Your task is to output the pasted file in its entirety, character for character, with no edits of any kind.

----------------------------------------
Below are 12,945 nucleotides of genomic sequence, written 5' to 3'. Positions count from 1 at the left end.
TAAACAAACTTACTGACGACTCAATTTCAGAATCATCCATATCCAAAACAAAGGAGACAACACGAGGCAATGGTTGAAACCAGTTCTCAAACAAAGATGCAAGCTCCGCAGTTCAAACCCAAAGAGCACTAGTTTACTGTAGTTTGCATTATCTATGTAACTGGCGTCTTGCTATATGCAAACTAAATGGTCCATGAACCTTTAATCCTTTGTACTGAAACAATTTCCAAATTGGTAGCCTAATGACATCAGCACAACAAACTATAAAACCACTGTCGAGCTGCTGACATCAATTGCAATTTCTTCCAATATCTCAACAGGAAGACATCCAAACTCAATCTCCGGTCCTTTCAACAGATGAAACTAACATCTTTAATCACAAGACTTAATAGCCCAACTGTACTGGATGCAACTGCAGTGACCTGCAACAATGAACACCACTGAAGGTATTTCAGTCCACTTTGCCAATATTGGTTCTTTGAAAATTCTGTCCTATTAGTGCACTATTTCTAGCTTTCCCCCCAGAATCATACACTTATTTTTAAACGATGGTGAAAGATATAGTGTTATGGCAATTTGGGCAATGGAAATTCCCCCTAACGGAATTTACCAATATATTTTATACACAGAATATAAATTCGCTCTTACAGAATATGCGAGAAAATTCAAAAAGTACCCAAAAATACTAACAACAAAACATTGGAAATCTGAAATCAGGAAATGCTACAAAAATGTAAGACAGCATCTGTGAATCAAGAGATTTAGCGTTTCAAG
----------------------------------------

Below are 12,945 nucleotides of genomic sequence, written 5' to 3'. Positions count from 1 at the left end.
TAAACAAACTTACTGACGACTCAATTTCAGAATCATCCATATCCAAAACAAAGGAGACAACACGAGGCAATGGTTGAAACCAGTTCTCAAACAAAGATGCAAGCTCCGCAGTTCAAACCCAAAGAGCACTAGTTTACTGTAGTTTGCATTATCTATGTAACTGGCGTCTTGCTATATGCAAACTAAATGGTCCATGAACCTTTAATCCTTTGTACTGAAACAATTTCCAAATTGGTAGCCTAATGACATCAGCACAACAAACTATAAAACCACTGTCGAGCTGCTGACATCAATTGCAATTTCTTCCAATATCTCAACAGGAAGACATCCAAACTCAATCTCCGGTCCTTTCAACAGATGAAACTAACATCTTTAATCACAAGACTTAATAGCCCAACTGTACTGGATGCAACTGCAGTGACCTGCAACAATGAACACCACTGAAGGTATTTCAGTCCACTTTGCCAATATTGGTTCTTTGAAAATTCTGTCCTATTAGTGCACTATTTCTAGCTTTCCCCCCAGAATCATACACTTATTTTTAAACGATGGTGAAAGATATAGTGTTATGGCAATTTGGGCAATGGAAATTCCCCCTAACGGAATTTACCAATATATTTTATACACAGAATATAAATTCGCTCTTACAGAATATGCGAGAAAATTCAAAAAGTACCCAAAAATACTAACAACAAAACATTGGAAATCTGAAATCAGGAAATGCTACAAAAATGTAAGACAGCATCTGTGAATCAAGAGATTTAGCGTTTCAAG